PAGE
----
Heather Gray is a sweet and soft-spoken Chestnut Hill resident who left her job in June as the Chestnut Hill Community Association's director of marketing and communications to work for Comcast in “knowledge management.”
Nothing very unusual so far. But many former co-workers and neighbors will no doubt be surprised to discover that this doting mother previously had a job that was as different from her recent occupation as horseshoes are from horseradish.
Gray was once a professional wrestler - a brutal job that leaves many of its practitioners as damaged physically and mentally as are many former professional football players (and with a lot fewer benefits). So she has a particular interest in the fact that several weeks ago, World Wrestling Entertainment announced that its flagship event, “Wrestlemania 40,” will be held at Lincoln Financial Field on April 6-7, 2024. “That's a really big deal,” she said.
Wrestling under the name Heather McMasters, Gray was a “baby face” (hero) fighting against “heels” (villains). In her short career, she wrestled in four matches, which drew 200 to 500 paying customers each.
For those who don’t already know, professional wrestling isn’t genuine physical combat. It’s designed to be an entertainment experience in which no one actually gets hurt.
“You are a stuntman and actor,” Gray explained in a Zoom interview last week. “You are trained to do the stunts safely, but things happen when you do them for real, and the cooler moves are more dangerous.”
But people do sometimes get hurt, and the sport can take a serious toll, Gray said. She knows this firsthand, after watching two of her former colleagues die from opioid addiction.
“They got hooked on painkillers, which they took because of all the injuries,” Gray said.
For her, that cost was too high. She decided to leave the sport before she got seriously hurt.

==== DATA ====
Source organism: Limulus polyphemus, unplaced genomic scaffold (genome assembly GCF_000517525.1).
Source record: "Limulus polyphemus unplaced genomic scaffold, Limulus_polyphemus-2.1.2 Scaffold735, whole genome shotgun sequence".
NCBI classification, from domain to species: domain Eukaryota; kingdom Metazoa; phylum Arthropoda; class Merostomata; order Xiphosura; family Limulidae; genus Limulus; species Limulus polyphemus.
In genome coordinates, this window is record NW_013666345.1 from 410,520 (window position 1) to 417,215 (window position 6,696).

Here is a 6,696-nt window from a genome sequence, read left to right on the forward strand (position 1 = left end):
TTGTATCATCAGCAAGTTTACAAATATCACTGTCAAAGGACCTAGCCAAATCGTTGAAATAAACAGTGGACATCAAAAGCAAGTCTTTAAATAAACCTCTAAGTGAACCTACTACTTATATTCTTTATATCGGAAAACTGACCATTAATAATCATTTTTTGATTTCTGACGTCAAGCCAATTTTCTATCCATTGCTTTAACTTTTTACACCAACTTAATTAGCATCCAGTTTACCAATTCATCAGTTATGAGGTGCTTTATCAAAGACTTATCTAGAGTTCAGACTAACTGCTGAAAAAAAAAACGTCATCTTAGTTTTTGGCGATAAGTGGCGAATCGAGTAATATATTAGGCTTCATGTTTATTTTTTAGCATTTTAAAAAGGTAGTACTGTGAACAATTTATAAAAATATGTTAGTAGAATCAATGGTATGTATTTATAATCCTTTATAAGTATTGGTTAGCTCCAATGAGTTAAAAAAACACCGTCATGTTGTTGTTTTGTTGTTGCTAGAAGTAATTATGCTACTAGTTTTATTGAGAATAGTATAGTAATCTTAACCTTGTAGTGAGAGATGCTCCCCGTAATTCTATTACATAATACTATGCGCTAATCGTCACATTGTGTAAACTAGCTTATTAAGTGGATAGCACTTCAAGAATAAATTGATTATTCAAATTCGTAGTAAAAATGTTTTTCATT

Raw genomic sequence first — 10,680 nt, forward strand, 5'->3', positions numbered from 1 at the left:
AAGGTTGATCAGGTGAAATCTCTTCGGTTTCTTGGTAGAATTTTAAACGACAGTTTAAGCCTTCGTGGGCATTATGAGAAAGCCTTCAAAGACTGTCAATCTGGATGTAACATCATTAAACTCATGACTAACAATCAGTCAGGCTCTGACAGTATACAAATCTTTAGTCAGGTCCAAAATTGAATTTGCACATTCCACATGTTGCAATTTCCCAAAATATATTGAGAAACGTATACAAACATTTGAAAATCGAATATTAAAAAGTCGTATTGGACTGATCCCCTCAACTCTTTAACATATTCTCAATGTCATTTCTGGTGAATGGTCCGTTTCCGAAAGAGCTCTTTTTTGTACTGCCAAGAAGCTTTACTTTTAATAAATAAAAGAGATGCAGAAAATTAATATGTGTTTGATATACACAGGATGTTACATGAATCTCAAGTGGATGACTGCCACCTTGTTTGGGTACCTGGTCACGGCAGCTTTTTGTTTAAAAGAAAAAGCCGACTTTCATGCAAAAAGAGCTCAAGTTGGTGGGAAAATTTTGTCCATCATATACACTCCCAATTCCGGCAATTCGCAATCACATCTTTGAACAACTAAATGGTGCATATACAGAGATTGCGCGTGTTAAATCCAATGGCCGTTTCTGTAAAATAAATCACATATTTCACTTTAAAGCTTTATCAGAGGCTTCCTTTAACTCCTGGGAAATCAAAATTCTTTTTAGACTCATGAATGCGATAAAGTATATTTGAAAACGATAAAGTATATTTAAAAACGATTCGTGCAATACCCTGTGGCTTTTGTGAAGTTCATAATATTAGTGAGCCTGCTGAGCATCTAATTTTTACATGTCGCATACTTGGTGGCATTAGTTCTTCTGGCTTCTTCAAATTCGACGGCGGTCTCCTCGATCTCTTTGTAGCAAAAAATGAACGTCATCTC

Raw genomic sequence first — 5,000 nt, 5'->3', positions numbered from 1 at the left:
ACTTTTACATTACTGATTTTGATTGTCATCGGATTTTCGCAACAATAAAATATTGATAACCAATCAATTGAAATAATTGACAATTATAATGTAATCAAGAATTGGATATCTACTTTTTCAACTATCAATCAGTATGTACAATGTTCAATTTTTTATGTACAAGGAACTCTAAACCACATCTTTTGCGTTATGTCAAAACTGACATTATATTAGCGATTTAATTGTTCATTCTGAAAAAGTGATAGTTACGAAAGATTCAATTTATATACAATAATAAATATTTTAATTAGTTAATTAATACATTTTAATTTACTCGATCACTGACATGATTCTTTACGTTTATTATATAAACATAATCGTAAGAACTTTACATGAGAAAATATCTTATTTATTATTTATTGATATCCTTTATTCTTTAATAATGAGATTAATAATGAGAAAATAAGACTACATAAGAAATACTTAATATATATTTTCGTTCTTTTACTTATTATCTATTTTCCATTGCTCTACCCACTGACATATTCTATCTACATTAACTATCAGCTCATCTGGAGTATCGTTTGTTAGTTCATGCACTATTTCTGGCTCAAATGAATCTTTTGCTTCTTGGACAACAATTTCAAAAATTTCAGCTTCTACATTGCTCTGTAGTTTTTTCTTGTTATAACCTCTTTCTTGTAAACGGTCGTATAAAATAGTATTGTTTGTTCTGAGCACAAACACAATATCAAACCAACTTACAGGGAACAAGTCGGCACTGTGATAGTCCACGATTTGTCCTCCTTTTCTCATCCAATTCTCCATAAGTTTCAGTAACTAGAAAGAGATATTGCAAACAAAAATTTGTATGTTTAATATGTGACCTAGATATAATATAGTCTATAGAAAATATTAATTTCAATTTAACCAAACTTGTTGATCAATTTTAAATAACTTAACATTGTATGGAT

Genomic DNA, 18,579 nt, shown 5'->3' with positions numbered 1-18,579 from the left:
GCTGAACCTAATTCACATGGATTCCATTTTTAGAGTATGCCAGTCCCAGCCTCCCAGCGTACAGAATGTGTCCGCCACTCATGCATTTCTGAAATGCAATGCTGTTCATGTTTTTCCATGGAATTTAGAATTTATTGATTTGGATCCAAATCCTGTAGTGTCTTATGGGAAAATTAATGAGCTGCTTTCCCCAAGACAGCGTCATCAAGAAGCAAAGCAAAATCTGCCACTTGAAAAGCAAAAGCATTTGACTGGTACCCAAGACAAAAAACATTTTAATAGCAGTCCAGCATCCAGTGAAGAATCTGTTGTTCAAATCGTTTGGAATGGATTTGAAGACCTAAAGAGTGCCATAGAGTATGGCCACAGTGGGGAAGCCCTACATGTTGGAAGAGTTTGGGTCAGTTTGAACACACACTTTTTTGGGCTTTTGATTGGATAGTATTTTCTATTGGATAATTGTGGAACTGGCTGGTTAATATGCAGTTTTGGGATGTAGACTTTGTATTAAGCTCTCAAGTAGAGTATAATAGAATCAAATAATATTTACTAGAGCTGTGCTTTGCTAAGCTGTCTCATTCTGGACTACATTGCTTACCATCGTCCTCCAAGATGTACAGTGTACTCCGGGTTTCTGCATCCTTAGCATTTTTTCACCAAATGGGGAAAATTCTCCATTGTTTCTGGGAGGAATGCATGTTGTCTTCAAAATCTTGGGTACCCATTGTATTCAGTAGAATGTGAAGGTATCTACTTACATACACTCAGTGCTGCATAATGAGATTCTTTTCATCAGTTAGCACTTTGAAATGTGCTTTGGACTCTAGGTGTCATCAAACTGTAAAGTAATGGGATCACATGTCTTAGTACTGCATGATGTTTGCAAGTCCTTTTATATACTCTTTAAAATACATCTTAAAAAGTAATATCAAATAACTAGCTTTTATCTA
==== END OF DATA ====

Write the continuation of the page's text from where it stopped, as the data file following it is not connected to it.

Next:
“I had my 15 minutes of fame, and that was enough,” she said. “I was good at it, but did not think it was for me. Too dark and sketchy. Your body gets wrecked.”
According to Gray, most fans realize that the action in professional wrestling is scripted. So they don’t see how real the injuries can be.
“There are ways of lessening the danger, like you just miss a punch and hit your chest to make a sound,” she explained. “But you can't eliminate the danger. One girl dropped me on my head. I heard a bad sound in my back. I was afraid to move.”
Turned out she was OK. But she might not have been. In wrestling, you need to be able to really trust your opponent - and “not everyone doing this is completely stable,” Gray said.
There was also the issue of money, which wasn’t great unless you were drawing huge crowds, because you get paid based on the size of the audience.
“I didn’t really care about that - I just wanted to do something fun and exciting, and it was fun working with the other women,” Gray said. “But none of the women I knew had a good ending.”
Born in Texas as Heather Chaney, the Chestnut Hill resident and her family moved to South Florida when she was five years-old.
Her stepfather taught karate, and she became his star student. She also taught self-defense when she was working towards her black belt in karate.
She was in musical theater in her small private high school and joked that she "picked up wrestling on the streets” by the time she saw a newspaper ad for women wrestlers back in 1997. She was intrigued.
“I figured what the heck - I like theater and adventure and karate, why not try it?,” she said. “About 20 to 25 women tried out, and they kept seven. I was the only one who had wrestled before.”
The wrestling center was in Royal Palm Beach, Fla. Newcomers learned moves like how to put someone in a headlock, or a full nelson, or fold opponents into a small package. “And we learned to fly off the ropes,” Gray said. “I was actually good at that.”
Gray was set to go on the road and spend time on tour in Japan when she slipped while wrestling outdoors in the rain and tore all the ligaments in one ankle.
The self-described “prima donna” could have gone back to wrestling after recovering from the injury, but decided not to.
And that’s when she moved on to the next chapter in her career.
She was hired as a sports writer and web producer by CBS Sportsline, where she covered professional wrestling for three years. She went on to interview many wrestlers and watch many (“in fact, too many”) hours of the sport.
That’s also when she met her husband-to-be, Brian, who was also working for CBS.
In 2011 they moved to Philadelphia and Chestnut Hill with their daughter, Zoe, now 21.
And six years later, she took yet another professional turn and earned a degree in women's studies with a minor in game design from Goddard College in Plainfield, Vermont.
Why is it that only one CHCA co-worker knew about this fascinating part of Heather's background?
“I don’t mention it unless there is a natural reason to,” Gray said.
And how many times do people just happen into conversations about pro-wrestling?
“For most people my stories won’t be that fun,” she said. “But if you do know wrestling, then my insider stories are pretty entertaining.”
Len Lear can be reached at firstname.lastname@example.org